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For the Record



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As a fitness instructor, I know that health and wellness play a major part in fresh starts. I see the gym packed with new people in January, and I notice their energy as tthey feel the exercise high for the first time.

It’s a hopeful time, but it’s also a mere moment in time, since many of these people will be gone by March. Health and wellness goals are some of the hardest to stay committed to because they usually require changing behavior. What’s more, progress can be slow at the start, with little to show for your efforts.

This presents a challenge: How does one reconfigure routines in order to remain engaged and motivated?

For a start, writing things down can help, according to a psychology professor at the Dominican University in California. Gail Matthews has studied practices in goal setting. In one study, she followed the behavior of 267 people divided into two groups: those who wrote down their goals and those who didn’t. She concluded that those who wrote goals down and reported progress to a friend were 42 percent more likely to achieve them.

It doesn’t have to take a lot of time to record your goals; it can be as simple as drafting a few key statements to sum them up. Or you can choose an online app to guide you through the process. (Check out beebom.com/best-goal-setting-apps/ for some ideas.)

Single mom and aspiring fitness and figure competitor Megan Townsend, who lives in Marcellus, starts each year with a visual reminder of what she wants to accomplish.

“I make a board that states my top goals: how much money I want to save, my fitness goals, etc.,” she says. “Sometimes it’s just a picture, other times it can be an inspirational quote. I put it in a place where I’ll see it every day and it serves as a constant reminder to stay focused.”

Declaring your intentions and desires through writing or vision boards is also a way to experience progress in the moment. Framing a workout plan for the week or spending time cutting images from magazines to keep you inspired from one day to the next are simple ways to stay engaged with the goal. For example, if you’re trying to lose weight, you might not see the numbers on the scale change right away, but you can swap in an inspirational quote or try a new workout immediately. That can help keep your goal feeling fresh and exciting.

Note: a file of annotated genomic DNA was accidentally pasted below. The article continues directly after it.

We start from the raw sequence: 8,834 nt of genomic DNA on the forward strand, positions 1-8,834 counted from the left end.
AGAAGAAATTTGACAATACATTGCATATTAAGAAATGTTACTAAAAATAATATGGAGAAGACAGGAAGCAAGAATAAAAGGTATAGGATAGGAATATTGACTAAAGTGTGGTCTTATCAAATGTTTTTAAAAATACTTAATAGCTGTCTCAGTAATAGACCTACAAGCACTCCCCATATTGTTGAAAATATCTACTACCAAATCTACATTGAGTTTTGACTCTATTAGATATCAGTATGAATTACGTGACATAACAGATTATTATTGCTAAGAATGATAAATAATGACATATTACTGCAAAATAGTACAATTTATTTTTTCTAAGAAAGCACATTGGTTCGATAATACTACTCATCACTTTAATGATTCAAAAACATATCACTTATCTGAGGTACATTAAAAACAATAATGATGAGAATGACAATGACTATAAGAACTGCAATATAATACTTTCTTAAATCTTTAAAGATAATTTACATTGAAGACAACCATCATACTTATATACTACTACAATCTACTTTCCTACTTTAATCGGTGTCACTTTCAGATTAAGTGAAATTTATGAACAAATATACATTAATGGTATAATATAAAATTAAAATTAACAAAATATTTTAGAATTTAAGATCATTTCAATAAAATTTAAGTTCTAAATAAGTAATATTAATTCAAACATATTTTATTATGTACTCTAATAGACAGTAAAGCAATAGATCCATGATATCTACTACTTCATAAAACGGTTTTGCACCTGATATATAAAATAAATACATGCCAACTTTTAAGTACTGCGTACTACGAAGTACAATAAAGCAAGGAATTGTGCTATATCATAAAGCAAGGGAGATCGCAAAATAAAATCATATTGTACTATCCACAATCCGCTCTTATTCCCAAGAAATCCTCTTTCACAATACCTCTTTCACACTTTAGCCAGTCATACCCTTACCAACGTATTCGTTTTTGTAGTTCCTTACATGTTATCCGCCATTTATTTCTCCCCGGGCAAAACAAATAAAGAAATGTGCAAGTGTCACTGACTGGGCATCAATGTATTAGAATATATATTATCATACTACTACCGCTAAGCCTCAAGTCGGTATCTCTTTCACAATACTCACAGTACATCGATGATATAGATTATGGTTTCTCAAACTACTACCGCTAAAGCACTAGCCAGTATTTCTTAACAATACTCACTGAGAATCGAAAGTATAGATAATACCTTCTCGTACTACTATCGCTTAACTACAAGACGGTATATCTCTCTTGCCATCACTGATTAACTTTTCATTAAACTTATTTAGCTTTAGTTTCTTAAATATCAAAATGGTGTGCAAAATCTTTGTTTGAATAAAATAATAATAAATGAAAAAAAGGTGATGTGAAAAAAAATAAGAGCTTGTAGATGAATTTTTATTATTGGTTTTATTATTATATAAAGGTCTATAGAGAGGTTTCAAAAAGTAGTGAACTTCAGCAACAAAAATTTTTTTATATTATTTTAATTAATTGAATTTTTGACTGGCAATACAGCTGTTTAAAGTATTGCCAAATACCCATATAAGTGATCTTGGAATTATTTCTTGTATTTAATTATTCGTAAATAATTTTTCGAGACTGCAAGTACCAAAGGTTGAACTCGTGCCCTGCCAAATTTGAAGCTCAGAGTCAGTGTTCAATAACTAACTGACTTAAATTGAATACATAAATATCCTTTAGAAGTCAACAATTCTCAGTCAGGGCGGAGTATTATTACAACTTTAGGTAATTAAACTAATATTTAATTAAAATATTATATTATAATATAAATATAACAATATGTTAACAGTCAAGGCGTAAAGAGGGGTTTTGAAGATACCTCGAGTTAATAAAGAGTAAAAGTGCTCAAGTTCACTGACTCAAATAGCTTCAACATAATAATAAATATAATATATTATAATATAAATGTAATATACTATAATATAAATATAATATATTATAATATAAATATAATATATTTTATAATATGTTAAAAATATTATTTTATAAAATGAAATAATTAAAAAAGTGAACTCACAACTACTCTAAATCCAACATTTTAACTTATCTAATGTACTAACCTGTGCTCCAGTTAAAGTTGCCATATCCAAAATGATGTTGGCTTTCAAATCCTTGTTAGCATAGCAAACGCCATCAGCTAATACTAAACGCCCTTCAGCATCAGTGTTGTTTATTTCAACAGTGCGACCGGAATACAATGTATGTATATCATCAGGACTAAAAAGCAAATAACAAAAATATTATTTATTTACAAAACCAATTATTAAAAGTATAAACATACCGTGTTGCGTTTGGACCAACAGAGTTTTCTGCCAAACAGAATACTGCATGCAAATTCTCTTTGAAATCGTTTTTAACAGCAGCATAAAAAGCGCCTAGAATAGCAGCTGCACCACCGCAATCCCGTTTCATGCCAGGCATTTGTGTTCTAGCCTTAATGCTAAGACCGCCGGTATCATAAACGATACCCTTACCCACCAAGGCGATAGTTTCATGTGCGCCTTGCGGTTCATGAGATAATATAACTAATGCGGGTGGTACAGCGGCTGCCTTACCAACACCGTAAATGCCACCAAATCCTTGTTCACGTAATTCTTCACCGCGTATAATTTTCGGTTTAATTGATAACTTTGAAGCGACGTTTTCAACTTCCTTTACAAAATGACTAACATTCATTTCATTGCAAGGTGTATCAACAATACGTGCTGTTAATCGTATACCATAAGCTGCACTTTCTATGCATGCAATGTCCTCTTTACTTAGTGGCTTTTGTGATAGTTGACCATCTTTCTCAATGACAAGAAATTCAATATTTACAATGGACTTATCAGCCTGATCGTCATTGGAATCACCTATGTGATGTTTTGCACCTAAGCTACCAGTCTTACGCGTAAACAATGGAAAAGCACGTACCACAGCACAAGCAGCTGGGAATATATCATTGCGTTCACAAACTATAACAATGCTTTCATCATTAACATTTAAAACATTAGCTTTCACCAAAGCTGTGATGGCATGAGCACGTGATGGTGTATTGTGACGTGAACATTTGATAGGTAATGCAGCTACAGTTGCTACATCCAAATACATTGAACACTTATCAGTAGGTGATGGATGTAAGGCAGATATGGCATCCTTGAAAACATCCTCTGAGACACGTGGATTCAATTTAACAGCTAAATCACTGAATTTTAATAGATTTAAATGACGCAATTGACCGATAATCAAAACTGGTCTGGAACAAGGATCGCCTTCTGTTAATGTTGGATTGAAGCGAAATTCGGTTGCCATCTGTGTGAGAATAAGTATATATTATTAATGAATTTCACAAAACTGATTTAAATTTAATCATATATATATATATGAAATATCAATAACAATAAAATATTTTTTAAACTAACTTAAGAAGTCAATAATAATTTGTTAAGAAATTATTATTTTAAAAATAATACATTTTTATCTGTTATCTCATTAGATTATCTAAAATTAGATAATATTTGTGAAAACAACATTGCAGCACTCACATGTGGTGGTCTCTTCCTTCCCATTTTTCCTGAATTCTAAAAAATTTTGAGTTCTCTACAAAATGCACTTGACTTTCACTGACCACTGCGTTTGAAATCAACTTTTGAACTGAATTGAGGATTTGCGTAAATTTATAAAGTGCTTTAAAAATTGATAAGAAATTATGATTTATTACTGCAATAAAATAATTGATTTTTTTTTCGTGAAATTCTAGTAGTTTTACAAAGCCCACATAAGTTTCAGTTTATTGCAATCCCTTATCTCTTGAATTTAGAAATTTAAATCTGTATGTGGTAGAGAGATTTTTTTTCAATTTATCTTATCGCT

Marissa DeSantis, of DeWitt, is a mother of two toddlers. She uses a goal-setting concept from her work as an accounting manager for a trade association. “I make sure my goals are specific, measurable, achievable, realistic and timely. At work, we refer to this idea with the acronym SMART goals. It may seem cheesy, but I’ve found if I apply those same criteria to my personal goals, I’m more successful in achieving them.

“I live by the to-do list and inspiration boards, using both tangible and digital ways to note what I want to accomplish and how I’ll get it done. It’s about finding a way to connect all the parts together to get the bigger picture. Having inspiration boards around keeps me mindful of what I want to accomplish.”

I used a similar strategy while training for my first Ironman, which is a triathlon consisting of 2.4 miles of swimming, 112 miles of cycling and 26.2 miles of running. I broke down my goal into several small steps and mapped them out on a bulletin board in my office.

The process forced me to think about what it would really take to make progress week after week throughout the year, and manage my needs around other areas of my life. Each week I sat in front of that board with a stack of index cards and Post-it notes, charting out the “mini-course” for the week, knowing it was part of a bigger picture.

When I completed a workout, I drew a huge X through it, and took great satisfaction in seeing that I was meeting these mini-goals day after day. It was a way for me to make the prospect of completing a 140.6-mile race seem less daunting and more doable with each week.

Whether you’re plotting a series of mini-goals to a bigger dream, or crafting a vision board, the important thing to remember is that this act is the first step in your journey. Every step marks a change in your behavior and mindset, leading to success in the new year.

 

Lisa Barnes Dolbear lives in DeWitt with her husband and two children. She is a three-time Ironman finisher, fitness instructor and lifestyle writer. She blogs at lisadolbear.com.





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